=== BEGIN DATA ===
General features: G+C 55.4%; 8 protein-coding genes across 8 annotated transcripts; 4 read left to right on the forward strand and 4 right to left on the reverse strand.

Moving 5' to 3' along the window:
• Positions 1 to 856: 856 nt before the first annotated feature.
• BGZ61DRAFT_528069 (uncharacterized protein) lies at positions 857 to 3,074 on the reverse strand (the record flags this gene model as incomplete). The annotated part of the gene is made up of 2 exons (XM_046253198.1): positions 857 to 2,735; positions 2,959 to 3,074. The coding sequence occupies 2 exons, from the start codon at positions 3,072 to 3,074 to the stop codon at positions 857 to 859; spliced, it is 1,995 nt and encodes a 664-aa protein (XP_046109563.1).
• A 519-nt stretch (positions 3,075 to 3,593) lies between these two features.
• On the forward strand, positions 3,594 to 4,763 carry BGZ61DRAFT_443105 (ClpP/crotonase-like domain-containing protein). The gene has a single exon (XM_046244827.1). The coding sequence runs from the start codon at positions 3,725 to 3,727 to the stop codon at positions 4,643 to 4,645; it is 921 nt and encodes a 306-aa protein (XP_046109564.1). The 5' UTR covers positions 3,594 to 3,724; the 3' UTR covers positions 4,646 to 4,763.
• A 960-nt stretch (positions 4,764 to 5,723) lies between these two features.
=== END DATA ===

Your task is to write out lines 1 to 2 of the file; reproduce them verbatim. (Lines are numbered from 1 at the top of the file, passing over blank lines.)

General features: G+C 55.4%; 8 protein-coding genes across 8 annotated transcripts; 4 read left to right on the forward strand and 4 right to left on the reverse strand.

Moving 5' to 3' along the window: